To find the ruins do as follows. From the junction with Snugborough Road at the North end of Blanchardstown village drive straight on towards the Shopping centre. When you reach the roundabout take the third exit and continue up this road until you reach a major junction with Blanchardstown Rd North. Continue straight across this junction and drive for approx 600m until you reach a right hand turn for Church Road with Circle K service station on your left. Turn right onto Church road and go straight ahead on the next roundabout. Approx 700m on after the roundabout you will see the graveyard on your right hand side. You can park alongside the graveyard wall
Thursday, 26 September 2019
Above Image: The entrance door
Above Image: The fabulous main stairs
Above Image: The great ballroom
Above Image: The door of the red room
Above Image: The octagonal ceiling in the red room
Above Image: The haunted staircase
Above Image: The library room
Above Image & Below Image: The ruined church
Above Image: Ruinous section of the castle
Chareleville is a wonderfully atmospheric and magnificent looking castle set deep in the forest of Charleville demesne. The castle has been partially restored through public donations and work is ongoing on the ruinous sections and the church.
In 1641 Thomas Moore built a fine mansion here and the estate later changed hands to Charles William Bury. In 1798 the Earl of Chareleville decided to build a new edifice and so the castle we see today was created between 1800 and 1812 from a design by architect Francis Johnston who is noted for designing the General Post Office building (GPO) in Dublin.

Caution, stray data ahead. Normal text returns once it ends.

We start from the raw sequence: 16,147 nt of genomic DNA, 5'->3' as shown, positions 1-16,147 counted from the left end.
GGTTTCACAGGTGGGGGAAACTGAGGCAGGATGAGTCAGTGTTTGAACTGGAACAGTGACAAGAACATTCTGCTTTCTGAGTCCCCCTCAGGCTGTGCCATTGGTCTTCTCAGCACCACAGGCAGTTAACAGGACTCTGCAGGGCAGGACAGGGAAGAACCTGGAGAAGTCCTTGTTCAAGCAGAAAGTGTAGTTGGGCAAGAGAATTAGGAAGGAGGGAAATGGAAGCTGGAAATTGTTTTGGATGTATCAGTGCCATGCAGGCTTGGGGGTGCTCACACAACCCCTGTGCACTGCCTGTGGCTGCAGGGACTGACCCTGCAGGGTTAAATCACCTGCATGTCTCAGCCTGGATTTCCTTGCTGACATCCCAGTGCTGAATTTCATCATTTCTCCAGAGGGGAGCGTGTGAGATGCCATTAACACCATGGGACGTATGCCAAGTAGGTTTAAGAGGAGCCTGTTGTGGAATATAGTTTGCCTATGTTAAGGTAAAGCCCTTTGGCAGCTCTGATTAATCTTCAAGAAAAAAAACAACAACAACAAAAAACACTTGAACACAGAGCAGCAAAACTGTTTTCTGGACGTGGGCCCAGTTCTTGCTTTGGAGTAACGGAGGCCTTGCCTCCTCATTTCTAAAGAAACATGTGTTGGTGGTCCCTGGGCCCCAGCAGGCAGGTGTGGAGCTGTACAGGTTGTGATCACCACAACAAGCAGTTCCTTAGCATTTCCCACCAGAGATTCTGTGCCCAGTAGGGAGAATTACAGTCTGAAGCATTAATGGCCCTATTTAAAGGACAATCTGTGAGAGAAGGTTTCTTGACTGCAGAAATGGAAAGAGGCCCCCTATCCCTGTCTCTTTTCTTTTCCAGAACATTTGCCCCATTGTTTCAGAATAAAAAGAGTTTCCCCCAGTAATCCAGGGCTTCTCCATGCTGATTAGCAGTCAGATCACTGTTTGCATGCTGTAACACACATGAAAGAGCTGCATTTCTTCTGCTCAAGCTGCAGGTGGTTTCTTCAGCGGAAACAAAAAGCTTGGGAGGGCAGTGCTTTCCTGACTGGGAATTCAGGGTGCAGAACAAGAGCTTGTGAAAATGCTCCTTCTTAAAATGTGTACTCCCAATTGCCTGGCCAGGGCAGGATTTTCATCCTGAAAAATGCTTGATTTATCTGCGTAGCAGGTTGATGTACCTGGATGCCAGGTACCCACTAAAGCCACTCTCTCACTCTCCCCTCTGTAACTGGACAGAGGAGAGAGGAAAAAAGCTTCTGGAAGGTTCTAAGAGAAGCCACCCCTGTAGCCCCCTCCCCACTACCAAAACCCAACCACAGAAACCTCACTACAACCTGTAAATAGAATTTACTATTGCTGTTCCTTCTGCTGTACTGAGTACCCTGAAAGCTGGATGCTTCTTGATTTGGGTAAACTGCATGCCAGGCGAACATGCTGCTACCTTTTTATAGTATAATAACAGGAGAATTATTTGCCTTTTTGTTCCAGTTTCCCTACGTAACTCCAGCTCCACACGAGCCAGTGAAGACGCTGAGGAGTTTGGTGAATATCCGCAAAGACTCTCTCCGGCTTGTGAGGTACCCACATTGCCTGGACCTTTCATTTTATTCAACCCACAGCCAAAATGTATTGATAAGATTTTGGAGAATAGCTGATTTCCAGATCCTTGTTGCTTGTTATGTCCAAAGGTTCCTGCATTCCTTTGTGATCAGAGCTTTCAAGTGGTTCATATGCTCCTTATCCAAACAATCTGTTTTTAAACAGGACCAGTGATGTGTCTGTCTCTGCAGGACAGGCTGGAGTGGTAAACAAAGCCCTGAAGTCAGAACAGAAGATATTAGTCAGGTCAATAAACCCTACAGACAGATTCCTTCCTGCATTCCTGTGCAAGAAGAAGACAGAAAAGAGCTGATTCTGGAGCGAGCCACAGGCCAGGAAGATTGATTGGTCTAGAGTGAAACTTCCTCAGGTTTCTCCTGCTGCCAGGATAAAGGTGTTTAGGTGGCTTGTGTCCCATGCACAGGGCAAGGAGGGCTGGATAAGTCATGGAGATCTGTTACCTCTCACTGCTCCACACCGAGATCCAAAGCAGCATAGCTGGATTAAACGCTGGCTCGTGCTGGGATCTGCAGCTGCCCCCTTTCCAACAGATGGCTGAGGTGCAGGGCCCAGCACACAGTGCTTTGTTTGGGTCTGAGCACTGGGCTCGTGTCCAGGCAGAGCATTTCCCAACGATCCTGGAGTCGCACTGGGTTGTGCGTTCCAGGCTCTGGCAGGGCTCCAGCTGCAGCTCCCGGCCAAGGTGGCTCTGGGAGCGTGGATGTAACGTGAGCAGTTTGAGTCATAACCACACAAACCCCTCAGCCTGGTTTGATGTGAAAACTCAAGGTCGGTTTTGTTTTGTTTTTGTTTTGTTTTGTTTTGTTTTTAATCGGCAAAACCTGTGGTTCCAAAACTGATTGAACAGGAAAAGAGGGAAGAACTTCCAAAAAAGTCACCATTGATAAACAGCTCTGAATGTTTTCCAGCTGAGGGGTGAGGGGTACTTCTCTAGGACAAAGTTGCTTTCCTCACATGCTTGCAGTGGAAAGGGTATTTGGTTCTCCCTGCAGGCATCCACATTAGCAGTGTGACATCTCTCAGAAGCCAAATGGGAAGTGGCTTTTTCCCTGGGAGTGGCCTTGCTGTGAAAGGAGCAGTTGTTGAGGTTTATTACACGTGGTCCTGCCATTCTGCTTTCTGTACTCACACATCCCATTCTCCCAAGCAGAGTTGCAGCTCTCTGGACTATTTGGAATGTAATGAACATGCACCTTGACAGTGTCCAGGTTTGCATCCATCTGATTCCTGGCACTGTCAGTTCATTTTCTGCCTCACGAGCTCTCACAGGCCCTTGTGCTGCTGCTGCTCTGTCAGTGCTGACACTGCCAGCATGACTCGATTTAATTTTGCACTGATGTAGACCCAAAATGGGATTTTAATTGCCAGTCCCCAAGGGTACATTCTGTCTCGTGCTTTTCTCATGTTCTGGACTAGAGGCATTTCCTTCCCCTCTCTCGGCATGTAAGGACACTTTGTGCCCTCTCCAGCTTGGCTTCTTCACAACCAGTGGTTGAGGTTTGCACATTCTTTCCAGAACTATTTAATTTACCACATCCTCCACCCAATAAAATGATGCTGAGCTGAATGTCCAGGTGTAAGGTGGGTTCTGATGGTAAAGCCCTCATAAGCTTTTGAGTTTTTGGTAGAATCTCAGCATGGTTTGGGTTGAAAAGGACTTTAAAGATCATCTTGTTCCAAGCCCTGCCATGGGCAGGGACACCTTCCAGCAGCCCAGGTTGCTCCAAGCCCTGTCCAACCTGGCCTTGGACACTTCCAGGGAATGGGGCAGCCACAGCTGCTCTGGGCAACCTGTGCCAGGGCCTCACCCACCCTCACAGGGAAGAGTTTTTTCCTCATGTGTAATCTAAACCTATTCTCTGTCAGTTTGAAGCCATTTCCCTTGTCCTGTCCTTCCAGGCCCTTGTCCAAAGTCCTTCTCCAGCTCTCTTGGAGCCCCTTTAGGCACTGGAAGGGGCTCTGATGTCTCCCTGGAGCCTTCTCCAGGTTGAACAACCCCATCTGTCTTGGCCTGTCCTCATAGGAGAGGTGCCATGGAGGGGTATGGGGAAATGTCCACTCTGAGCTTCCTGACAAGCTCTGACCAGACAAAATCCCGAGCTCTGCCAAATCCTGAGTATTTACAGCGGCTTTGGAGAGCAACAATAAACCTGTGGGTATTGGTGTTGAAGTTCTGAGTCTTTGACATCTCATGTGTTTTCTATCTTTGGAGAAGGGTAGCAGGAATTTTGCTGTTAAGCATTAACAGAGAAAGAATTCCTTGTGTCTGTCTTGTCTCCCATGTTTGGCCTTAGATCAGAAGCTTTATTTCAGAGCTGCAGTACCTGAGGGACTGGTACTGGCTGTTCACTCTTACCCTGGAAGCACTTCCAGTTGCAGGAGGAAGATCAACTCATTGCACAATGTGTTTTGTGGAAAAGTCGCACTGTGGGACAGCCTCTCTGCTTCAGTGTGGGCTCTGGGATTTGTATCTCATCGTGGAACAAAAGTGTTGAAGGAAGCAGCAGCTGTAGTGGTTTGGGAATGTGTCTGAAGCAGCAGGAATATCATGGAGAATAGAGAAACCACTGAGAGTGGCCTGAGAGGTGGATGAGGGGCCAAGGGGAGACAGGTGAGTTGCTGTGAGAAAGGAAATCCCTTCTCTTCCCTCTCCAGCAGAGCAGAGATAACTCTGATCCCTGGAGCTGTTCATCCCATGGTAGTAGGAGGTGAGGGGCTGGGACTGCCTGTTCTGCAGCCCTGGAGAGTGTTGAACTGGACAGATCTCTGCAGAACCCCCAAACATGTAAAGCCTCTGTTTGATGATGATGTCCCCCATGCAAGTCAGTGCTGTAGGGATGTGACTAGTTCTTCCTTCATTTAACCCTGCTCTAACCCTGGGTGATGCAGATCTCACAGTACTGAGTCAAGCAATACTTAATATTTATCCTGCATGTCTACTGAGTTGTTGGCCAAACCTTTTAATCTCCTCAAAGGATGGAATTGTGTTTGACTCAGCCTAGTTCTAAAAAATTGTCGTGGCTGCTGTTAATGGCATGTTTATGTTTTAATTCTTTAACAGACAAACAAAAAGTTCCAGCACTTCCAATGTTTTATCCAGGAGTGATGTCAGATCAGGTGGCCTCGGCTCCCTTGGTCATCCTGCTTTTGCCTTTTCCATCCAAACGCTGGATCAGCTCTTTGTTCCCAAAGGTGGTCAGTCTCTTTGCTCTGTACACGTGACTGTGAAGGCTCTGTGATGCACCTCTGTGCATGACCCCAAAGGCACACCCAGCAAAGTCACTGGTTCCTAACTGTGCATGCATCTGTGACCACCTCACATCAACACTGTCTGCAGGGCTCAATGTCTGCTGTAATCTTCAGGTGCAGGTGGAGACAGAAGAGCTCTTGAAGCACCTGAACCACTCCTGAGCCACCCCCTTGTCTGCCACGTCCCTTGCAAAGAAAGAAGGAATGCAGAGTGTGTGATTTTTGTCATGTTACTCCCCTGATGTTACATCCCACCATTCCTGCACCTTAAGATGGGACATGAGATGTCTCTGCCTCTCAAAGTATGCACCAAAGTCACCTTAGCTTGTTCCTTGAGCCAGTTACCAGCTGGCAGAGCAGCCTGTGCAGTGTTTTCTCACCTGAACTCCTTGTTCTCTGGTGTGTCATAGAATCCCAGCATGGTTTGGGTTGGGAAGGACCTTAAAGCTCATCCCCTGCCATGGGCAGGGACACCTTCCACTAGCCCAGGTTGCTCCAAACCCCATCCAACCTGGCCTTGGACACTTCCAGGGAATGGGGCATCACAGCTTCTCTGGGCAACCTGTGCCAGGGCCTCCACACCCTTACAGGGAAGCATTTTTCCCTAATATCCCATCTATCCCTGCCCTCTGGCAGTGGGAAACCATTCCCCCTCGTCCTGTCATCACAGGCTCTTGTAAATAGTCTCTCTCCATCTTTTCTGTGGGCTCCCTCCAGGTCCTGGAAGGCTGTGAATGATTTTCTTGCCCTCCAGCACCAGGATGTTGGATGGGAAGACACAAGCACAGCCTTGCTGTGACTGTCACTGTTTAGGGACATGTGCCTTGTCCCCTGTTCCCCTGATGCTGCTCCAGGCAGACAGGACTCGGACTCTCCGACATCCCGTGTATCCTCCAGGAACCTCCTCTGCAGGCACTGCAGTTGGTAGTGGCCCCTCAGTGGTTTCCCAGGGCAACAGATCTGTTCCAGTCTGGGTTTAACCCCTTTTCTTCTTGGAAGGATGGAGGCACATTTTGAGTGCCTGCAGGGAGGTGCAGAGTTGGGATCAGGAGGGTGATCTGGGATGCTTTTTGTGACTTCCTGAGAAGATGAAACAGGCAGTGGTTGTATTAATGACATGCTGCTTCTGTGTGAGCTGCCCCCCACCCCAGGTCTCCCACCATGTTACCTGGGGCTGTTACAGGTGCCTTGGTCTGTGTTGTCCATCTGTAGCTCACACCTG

While the castle was not always occupied it was continuously improved upon and was host to many guests including Lord Byron.
From 1912 onward the castle was unoccupied and had its roof removed in the late 1960's. In 1971 restoration work began and later a charitable trust was formed. The trust is now under the management of Dudley Stewart and a host of volunteers handle the daily functions including tours of sections of the castle.
We contacted Dudley to enquire about a visit and he told us that currently there was activity at the castle so a proper tour might not be possible but he didn't dissuade us from coming.
when we arrived at the gates of the demesne we had to take a lengthy drive up a forest road to reach the castle. Along the way the were nice little touches in this atmospheric forest such as little hobbit-like doors in the tree trunks. Eventually the castle came into sight and it was magnificent.
The "activity" at the castle mentioned by Dudley was in fact a film crew shooting scenes for an Irish comedy horror which turned out to be the 2019 movie "Extra Ordinary" which in fact premieres this week. The film crew seemed oblivious to us and on advising them that Dudley had approved our visit we were offered coffee and told we could look around but be silent during the actual filming. We stayed a while but were really not able to move about much as the crew were set up in various locations. We decided then to take a look at the castle from the exterior and phoned Dudley to arrange a tour on the following week when the crew had completed filming.